14 January 2002 Detecting coral reef substrate types by airborne and spaceborne hyperspectral sensors
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Traditional approaches to remote sensing of coral reefs have been highly empirical, relying on classification of remote sensing images. We have chosen a physics based approach - the collection of reflectance spectra of different substrates and the determination of the inherent optical properties of the water column. This information, together with radiative transfer models of water and atmosphere as well as technical characteristics of different remote sensing sensors, allows us to estimate what benthic communities are spectrally resolvable with respect to water column depth and the sensor characteristics. A hyperspectral library of more than 140 different coral reefs substrates (living hard and soft corals, dead corals, rubble, sand, algae and sponges) were collected from the Great Barrier Reef. Hydrolight 4.1 model was used to simulate remote sensing reflectances above the water and a MODTRAN3 type in-house atmosphere model was used to simulate radiance at airborne and space borne sensor levels. Most of the spectral variability in reflectance of coral reef benthic communities occurs in the spectral range of 550-680 nm (green to red light). The water itself is a main limiting factor in remote detection of various reef substrates, as water itself is absorbing light strongly in the same part of the spectrum where most of the variability in reflectance spectra of different coral reef benthic substrates occurs. Hyperspectral information allows us to separate different substrates from each other more easily and in deeper waters than broad band sensors.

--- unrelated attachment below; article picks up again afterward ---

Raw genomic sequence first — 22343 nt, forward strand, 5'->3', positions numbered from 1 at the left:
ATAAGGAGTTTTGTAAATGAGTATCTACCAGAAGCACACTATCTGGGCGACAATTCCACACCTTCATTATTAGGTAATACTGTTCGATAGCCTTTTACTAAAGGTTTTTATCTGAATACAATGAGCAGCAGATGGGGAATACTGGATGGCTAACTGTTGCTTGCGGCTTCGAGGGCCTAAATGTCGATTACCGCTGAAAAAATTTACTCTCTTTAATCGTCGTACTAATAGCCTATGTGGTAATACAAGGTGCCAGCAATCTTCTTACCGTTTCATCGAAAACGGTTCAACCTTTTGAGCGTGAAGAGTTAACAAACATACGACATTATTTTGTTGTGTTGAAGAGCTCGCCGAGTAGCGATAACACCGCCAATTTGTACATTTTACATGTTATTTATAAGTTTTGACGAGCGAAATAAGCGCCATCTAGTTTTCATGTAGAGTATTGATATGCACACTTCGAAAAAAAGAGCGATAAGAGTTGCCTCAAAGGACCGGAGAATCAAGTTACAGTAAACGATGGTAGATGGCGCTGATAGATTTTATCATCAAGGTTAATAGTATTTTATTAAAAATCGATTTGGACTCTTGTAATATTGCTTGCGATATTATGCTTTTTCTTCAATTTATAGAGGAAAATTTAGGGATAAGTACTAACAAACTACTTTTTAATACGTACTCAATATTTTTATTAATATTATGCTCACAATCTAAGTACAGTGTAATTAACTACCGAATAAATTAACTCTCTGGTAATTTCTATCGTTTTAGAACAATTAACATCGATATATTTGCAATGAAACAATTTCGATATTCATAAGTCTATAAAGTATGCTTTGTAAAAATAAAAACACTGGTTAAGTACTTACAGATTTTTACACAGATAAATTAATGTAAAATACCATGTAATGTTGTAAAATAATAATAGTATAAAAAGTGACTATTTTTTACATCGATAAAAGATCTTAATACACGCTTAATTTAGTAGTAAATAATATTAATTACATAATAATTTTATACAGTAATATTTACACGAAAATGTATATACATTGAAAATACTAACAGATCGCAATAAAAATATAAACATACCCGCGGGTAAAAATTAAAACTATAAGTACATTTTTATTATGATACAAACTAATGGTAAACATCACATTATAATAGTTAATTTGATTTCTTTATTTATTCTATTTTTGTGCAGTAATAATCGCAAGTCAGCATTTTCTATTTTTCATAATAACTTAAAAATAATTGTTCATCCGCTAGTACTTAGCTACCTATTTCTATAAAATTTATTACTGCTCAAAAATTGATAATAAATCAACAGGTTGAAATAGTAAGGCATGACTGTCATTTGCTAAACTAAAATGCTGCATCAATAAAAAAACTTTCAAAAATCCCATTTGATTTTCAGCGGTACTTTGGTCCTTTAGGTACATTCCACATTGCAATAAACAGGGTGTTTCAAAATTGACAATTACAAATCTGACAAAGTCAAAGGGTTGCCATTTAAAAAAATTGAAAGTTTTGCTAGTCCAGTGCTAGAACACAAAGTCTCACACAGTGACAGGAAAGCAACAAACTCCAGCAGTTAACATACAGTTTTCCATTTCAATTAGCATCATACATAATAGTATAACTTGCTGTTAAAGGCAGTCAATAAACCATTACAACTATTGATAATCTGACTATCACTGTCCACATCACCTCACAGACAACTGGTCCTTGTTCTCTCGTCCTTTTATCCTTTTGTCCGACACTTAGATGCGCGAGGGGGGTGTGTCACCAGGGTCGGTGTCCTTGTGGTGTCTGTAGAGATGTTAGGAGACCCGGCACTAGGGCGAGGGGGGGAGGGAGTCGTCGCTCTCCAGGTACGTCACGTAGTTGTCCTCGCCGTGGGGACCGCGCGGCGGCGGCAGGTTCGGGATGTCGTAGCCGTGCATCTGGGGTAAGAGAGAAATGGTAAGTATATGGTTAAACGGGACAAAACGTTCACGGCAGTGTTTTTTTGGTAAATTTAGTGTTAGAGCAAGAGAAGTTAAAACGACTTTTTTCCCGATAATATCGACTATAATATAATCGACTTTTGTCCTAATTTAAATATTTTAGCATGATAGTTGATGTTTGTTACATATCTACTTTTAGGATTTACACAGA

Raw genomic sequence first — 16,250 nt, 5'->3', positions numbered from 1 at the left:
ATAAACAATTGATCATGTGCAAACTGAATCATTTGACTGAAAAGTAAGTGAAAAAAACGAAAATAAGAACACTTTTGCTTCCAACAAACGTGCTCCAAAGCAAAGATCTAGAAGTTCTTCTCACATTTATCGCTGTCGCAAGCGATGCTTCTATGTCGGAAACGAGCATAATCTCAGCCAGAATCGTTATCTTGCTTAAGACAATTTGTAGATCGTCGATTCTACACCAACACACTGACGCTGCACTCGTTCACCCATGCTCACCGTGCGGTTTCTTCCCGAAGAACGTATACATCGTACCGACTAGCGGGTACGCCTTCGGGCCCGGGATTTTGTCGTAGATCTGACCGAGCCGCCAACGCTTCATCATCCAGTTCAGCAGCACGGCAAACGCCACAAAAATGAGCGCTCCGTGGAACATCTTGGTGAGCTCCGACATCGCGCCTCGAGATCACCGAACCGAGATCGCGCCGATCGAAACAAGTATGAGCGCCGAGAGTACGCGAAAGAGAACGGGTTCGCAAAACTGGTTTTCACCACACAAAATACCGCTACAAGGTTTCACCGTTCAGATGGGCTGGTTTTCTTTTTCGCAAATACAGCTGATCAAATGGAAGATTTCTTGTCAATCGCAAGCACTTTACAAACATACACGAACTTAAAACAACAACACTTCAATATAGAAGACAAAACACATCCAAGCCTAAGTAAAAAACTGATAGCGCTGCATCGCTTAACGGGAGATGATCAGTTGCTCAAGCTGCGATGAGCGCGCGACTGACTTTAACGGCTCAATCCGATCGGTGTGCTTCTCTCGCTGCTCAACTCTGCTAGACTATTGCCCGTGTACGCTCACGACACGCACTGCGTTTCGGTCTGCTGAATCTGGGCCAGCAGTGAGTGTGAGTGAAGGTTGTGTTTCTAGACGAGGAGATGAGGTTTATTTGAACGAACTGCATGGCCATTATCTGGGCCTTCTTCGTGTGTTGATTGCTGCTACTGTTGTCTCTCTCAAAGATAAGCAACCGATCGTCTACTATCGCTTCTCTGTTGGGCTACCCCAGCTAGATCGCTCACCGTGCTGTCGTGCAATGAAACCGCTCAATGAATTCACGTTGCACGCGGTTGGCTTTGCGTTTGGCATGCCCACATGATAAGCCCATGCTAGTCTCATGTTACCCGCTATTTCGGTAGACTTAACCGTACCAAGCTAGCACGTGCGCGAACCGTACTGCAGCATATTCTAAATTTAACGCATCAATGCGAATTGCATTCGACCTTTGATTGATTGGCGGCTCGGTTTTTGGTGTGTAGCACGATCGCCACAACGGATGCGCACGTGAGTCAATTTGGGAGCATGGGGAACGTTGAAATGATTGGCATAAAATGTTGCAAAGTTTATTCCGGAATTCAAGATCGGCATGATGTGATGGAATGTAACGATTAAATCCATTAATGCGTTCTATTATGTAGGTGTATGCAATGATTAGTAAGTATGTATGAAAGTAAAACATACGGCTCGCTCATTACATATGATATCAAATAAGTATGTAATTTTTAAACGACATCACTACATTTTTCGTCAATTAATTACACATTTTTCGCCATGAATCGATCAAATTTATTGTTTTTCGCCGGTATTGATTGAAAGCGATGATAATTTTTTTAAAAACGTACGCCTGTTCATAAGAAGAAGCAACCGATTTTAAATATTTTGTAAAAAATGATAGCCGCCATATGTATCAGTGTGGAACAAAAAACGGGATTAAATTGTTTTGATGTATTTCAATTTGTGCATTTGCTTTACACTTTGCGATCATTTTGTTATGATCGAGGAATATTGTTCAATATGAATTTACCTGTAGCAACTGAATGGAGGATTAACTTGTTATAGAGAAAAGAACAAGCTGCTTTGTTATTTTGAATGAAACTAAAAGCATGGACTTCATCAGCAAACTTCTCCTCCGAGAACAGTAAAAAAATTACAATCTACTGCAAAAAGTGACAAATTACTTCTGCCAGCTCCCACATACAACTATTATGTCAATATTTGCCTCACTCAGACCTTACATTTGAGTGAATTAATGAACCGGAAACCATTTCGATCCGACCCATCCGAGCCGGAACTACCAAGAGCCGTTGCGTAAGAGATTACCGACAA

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Tiit Kutser, Tiit Kutser, Arnold G. Dekker, Arnold G. Dekker, William Skirving, William Skirving, } "Detecting coral reef substrate types by airborne and spaceborne hyperspectral sensors", Proc. SPIE 4544, Remote Sensing of the Ocean and Sea Ice 2001, (14 January 2002); doi: 10.1117/12.452747; https://doi.org/10.1117/12.452747

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